The opening paper should have been given by Jonathan Burndside. In his absence Stephen Clark prepared a paper outlined below with the question s that were discussed in the six discussion groups. I am sorry I can't give any more than that.
Using the Bible Ethically: An Introduction to Contemporary Challenges
Stephen Clark, Minister, Freeschool Court Evangelical Church, Bridgend
I Using the Bible ethically in a multicultural world: identifying the issues
2. Christian living in the world
3. Matters of public and/or government policy
4. The ethical use of the Bible
II General principles
1. The importance of general revelation
2. The purposes and ends of government or ‘the powers that be’
3. On ‘reading the Bible 'ethically’
III Application of general principles
2. Christian living in the world
(i) Freedom of moral choice
(ii) Work and issues of conscience
(iii) Law and public policy
3. The ethical use of the Bible
1) How does one give a biblical account and explanation of the following:
a) that most people have a sense of good and evil, of right and wrong;
b) that people’s ideas of right and wrong, and good and evil, may differ so widely,
c) that some people appear to be devoid of all moral sense?
2) Is it the task of the church to pronounce upon moral issues to the world without reference to the gospel? Support your answer from Scripture and explain the implications of your view.
3) Can you identify any issues which some Christians regard as moral but upon which Scripture is either silent or says less than some claim? [Stephen has in mind post-1967 understandings of when life begins according to the Bible - not sure about this]
4) Some Christians believe remarriage after divorce is not permissible; other Christians believe that in certain circumstances scripture does allow remarriage.
a) What issues might arise, and how can they be resolved, where those in pastoral oversight in a church take differing views on this?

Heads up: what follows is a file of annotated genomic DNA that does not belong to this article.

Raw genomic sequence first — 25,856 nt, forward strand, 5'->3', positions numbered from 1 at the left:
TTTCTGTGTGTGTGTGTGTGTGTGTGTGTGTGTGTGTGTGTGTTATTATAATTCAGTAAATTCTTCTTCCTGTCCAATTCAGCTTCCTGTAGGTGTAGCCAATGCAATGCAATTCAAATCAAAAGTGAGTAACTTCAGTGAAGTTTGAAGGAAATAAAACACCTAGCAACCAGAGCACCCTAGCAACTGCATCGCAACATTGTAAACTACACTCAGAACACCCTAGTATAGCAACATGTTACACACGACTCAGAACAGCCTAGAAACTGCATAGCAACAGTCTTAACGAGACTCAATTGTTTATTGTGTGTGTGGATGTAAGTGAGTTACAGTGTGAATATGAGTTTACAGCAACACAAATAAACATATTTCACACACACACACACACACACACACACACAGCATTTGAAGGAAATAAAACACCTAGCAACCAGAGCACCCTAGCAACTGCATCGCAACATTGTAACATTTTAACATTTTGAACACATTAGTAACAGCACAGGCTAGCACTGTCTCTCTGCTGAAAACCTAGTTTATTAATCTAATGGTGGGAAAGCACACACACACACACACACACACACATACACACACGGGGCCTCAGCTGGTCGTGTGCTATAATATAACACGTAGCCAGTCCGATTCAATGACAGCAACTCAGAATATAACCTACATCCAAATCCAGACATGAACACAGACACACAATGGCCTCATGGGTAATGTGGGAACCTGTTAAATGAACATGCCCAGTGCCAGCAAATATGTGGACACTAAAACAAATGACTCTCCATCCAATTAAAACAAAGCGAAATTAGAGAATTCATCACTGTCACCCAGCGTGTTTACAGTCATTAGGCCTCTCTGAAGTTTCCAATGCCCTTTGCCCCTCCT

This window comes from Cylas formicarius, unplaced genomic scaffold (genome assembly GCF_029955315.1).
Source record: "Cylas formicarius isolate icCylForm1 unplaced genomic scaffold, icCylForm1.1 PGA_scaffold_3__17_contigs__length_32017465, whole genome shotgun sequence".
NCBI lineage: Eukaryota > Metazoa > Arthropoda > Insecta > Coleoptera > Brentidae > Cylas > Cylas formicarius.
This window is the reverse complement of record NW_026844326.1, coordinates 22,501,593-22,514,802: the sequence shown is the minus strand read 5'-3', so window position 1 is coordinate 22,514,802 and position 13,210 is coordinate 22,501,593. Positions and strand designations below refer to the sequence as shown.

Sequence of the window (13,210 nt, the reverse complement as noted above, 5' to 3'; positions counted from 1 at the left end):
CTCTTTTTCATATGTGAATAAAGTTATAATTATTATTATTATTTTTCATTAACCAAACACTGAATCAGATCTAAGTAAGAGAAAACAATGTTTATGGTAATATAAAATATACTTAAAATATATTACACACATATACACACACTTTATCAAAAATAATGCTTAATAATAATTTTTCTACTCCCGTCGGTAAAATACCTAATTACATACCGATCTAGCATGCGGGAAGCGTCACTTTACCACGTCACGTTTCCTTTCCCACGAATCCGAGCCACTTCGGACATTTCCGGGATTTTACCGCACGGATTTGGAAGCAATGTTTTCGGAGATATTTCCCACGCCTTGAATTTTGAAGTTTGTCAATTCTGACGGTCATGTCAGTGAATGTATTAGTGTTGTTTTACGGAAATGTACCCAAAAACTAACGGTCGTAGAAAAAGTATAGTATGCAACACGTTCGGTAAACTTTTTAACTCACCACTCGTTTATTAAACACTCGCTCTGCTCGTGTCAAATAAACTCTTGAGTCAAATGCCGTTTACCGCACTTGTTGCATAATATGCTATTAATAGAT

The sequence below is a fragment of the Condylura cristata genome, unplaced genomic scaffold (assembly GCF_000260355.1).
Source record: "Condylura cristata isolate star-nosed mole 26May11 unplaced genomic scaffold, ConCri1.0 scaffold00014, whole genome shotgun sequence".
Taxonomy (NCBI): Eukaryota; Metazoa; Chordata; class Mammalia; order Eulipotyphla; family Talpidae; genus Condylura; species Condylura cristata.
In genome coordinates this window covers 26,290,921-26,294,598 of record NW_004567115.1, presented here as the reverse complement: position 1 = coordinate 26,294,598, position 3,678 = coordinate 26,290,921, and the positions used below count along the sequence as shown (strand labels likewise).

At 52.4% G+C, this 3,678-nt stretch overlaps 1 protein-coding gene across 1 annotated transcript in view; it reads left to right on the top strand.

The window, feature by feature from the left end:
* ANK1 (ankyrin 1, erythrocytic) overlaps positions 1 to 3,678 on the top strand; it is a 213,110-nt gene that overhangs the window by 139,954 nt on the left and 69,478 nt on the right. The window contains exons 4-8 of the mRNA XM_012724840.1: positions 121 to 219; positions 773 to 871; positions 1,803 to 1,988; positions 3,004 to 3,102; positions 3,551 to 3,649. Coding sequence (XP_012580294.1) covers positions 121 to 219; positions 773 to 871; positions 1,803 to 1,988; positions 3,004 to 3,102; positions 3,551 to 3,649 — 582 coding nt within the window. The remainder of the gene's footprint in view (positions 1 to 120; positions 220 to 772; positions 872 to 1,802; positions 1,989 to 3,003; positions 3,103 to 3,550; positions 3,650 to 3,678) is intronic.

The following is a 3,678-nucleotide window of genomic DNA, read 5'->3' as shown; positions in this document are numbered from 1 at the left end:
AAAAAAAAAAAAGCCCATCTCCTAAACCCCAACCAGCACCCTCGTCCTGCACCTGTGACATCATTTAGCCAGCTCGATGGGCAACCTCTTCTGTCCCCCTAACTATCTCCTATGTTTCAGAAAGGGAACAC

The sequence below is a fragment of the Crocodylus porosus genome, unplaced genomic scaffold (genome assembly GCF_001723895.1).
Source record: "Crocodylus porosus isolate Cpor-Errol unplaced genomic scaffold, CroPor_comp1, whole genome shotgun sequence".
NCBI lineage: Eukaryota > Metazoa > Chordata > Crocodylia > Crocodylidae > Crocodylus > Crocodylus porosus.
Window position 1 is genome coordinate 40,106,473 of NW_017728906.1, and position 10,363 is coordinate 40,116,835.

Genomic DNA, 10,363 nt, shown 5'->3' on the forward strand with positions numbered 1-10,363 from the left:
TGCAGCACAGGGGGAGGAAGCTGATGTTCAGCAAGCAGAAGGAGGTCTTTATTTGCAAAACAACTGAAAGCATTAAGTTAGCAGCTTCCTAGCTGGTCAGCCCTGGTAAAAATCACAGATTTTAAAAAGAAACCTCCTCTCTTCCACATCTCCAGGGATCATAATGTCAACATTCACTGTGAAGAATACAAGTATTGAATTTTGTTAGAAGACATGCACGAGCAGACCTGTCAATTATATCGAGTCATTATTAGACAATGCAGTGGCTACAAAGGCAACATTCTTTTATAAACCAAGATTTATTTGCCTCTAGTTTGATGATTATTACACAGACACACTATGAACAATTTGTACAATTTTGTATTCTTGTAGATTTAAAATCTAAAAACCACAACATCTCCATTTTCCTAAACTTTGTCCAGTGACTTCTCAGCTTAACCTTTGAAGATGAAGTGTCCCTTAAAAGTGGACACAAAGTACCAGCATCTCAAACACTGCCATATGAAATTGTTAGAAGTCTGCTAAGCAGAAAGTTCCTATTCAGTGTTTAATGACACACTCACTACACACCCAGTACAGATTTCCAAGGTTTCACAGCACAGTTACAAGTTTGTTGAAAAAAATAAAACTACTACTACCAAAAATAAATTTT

b) What issues might arise and how should they be resolved where neighbouring churches take a different view?
5) Is there a ‘one size fits all’ approach to evangelising those who espouse moral relativism? (i.e. Is the Tim Keller approach referred to in the paper the only approach to such people?) Support your answer from Scripture.
6) How should pastors approach the subject of preaching on passages which raise profound ethical questions and dilemmas? (e.g. Abraham offering Isaac; the wiping out of the Canaanites)?
7) Advise a church member in the following situations:
a) the member is a Sunday School teacher who works in a law firm in your town. His boss has told him to do the necessary legal work to apply for a licence for an ‘adult shop’. What principles will guide you in your counsel? [In answering this Stephen saw no problem with the work but continuing as a Sunday School teacher may be an issue]
b) A member as an employment lawyer who is instructed by a longstanding client of the firm, who is gay, to represent him in a ‘gay rights’ case against a Christian charity. What principles will guide you in your counsel?
c) A member is a tax lawyer who had been instructed by someone in the entertainment industry wither respect to a claim by HMRC for considerable underpayment of income tax. During the consultation with the client the member discovers that her ‘profession’ is the oldest one in the world – prostitution. What principles should guide the church member in this situation?